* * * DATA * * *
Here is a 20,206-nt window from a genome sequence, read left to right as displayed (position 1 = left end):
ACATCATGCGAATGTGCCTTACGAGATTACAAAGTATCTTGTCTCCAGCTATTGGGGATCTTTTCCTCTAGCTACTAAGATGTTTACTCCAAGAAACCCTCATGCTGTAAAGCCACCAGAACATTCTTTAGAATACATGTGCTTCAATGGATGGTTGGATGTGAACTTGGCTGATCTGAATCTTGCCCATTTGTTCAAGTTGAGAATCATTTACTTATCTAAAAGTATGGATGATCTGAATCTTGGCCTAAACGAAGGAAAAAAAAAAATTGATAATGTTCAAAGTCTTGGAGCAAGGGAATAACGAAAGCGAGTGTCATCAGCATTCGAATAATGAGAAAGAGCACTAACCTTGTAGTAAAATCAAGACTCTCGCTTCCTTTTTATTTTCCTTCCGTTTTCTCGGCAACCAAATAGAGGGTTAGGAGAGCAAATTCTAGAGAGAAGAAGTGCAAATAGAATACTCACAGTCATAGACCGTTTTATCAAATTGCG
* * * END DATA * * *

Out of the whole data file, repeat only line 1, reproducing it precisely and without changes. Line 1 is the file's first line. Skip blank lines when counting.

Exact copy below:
Here is a 20,206-nt window from a genome sequence, read left to right as displayed (position 1 = left end):